Why: I remember better that way a few days later — and this is true for most people beyond, um, a certain age: what’s seen or heard once briefly isn’t retained well enough to be recorded in longterm memory as effectively, but something on paper that can be looked at steadily for several minutes will be remembered.

  11. 11

    #10. I know what you mean. Sigh.

  12. 12
    Martin Vermeer says:

    Russell #1 — silly is still silly if wrapped in social-science jargon. Hmm, and what about the legitimacy of social engineering in the service of selling stuff — like, eyeballs and politicians?

  13. 13
    Richard Whiteford says:

    This is my 2 1/2 minute communication message about climate change:

  14. 14
    SecularAnimist says:

    Russell wrote: “It seemed a cultural enterprise at once oversubscrbed, under criticized, and oblivious to the moral hazards of casually presuming the legitimacy of social engineering in the service of scientism.”


    Did a random word generator write that? Or did you plagiarize it from Professor Irwin Corey?

  15. 15
    Hank Roberts says:

    Be nice to Russell. His opinions were entirely mainstream when he formed them, and not all that much has changed in the intervening years. There are still plenty of nitwits who’d claim “Science” is the reason for doing what they want. Same idea, just different Books involved for different groups.

  16. 16

    Thanks for the update! I didn’t know about the conference beforehand but am glad the videos are available… speaking of available videos, I run an independent series of short videos called Don’t Just Sit There – Do Something! it’s climate change with humor, aimed at the general public. So if, for instance, you want to watch climate science, Gangnam Style, check us out here:

    We are, of course, always looking for the most effective ways to talk about this stuff with people. Especially found Laurel Whitney’s presentation interesting. Thanks for all you do to get real information out there.

  17. 17
    Hank Roberts says:

    I would like to hear Russell’s ‘elevator talk’ on climate change — if trapped briefly in the elevator with our political leaders, one at a time, so they pay attention — what choices, facts, options, decisions would you like to convince our political establishment(s) to trust you about, take your word for it, do as you suggest, in 3 minutes?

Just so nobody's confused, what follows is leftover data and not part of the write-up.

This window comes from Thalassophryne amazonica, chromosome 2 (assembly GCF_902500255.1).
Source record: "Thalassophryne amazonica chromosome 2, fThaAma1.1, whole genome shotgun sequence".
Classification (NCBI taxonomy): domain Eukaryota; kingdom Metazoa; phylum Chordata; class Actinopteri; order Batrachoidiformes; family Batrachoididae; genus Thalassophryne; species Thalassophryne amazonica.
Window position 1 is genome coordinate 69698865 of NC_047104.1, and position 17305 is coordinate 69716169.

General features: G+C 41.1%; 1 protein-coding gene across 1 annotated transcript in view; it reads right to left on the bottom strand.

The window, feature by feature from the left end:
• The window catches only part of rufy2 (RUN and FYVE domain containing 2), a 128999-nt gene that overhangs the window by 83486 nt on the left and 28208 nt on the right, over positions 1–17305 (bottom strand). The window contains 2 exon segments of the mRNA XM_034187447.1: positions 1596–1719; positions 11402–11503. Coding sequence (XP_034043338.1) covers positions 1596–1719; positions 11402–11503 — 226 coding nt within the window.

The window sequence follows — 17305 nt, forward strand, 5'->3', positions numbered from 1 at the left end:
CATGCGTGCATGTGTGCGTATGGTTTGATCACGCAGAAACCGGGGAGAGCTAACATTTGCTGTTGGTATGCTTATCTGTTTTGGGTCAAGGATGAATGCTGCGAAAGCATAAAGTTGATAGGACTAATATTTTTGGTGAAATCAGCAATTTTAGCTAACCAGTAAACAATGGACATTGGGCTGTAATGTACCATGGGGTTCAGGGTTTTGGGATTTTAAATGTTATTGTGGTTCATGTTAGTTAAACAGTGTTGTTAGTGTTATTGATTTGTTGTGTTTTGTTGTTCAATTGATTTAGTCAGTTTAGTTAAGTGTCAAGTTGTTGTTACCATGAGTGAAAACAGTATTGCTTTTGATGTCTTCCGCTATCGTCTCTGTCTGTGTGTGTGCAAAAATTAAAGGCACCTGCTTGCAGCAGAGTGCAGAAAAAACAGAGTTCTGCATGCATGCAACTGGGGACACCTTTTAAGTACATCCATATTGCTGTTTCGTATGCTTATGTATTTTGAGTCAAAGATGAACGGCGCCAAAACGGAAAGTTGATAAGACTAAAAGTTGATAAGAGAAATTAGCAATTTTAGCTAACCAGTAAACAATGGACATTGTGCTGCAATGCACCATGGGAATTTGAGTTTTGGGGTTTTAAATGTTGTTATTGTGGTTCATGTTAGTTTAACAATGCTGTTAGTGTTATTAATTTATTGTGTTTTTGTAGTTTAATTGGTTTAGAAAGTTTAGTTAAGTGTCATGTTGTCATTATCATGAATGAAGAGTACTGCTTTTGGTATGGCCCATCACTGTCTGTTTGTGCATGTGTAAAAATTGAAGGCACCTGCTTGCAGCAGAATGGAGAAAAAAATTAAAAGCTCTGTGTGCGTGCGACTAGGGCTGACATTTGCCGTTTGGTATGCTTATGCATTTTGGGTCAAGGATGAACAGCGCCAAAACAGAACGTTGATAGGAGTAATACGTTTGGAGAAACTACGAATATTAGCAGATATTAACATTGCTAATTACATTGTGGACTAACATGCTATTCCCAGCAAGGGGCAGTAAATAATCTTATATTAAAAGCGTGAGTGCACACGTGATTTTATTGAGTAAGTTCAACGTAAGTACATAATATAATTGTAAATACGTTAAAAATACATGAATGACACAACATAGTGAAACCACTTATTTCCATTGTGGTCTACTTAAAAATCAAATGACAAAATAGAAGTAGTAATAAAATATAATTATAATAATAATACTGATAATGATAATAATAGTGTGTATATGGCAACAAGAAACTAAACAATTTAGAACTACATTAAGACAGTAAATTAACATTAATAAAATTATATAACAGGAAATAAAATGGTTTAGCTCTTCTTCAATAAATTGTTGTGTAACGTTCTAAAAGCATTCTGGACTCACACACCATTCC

18. 18
    Hank Roberts says:

    also, Scientism is what again?
    It’d be well worth some (other) blog taking on that discussion and attracting the readers here to it, for climate specifically I think; s/he who has the blog to blog, let ‘m blog.

  19. 19
    patrick says:

    Richard Whiteford #13 Thanks for the link to your video. If God comes and tells me he’s so angry he wants to incinerate the place, I’m going to say, “But you can’t: there’s one honest man.”

  20. 20
    patrick says:

    #16 Joyette Portlock. Don’t tell me, you must be “the independents.” Episode 14 is great.

  21. 21
    Chris says:

    On reading about this meeting I became both excited and disappointed. Excited because it seems scientists and public communicators spent some time in the same room and hopefully found out about each other. Then I saw the delegate list and got deeply disappointed. Because (1) I saw very few on-the-ground organizations represented like CCAFS, START, CDKN, etc who are not only communicating climate science already but facilitating it’s implementation in many governance sectors. These groups have been doing this for going on decades now, their experiential knowledge is invaluable but this meeting failed to capitalize here. Secondly, I could not see an African in the participants list (it’s that small country just south of Europe) and only one person from the Southern hemisphere (Australia). Perhaps the focus of the conference was by design narrow, climate science communication in the developed world (whatever developed means), in which case it did not need a global perspective, which would be quite concerning. Lastly, I asked a few people I work with if they had heard about the meeting, none had….great communication, right? Full disclosure: I’m an African climatologist working in an African research group involved in both climate science research and (with groups like those listed above) stakeholder engagement at international, national and sub-national scales. So I’m sure the meeting was very successful in what it hope to achieve, however, I think it aimed way too low. Thanks for reading.

  22. 22
    Russell says:

    As Gavin points out, it was ” very notable that it wasn’t just scientists attending – there were also entertainers, psychologists, film-makers… ” and I found many of their presentations, and some by modelers as well, both tendentious and politically laden.

    Though one man’s chataqua is another’s revival meeting, the proceedings did afford insight into the very different meanings of ‘vulgarisation scientifique’ in France and Quebec, and in contrast to the efforts of some to evangelize the audience, the more scientifically focused presentations were downright edifying- Glieck MacCracken, and Mann’s for example.

    As to Hanks request for an elevator talk, i consider Readers Digest Condensed Science to be more of a bug than a feature, and I’d rather take the stairs than see some here react to the mere fact that the lapse rate recapitulates the warmng of the 20th century every time an elevator descends 30 floors.

    How long before Mayor Bloomberg posts notices warning of this existential threat, and Bob Ward offers to assemble a focus group to redesign them ?

  23. 23
  24. 24
    patrick says:

    Chris @21 Just a note–on behalf of nobody but myself: bring the excitement anytime. I read the blog, plus more. “Significance is not relevance.” Seems to be an idea whose time has come.

  25. 25
    patrick says:

    Joylette @16 Speaking for myself you’ve got a lock on the Climy for Best Concept in a Satire.

    Plus, for Most Notable Style, and Best Eleven-Word Lyric: “Teach pseudoscience to our kids, in the hopes they’ll be dumber.”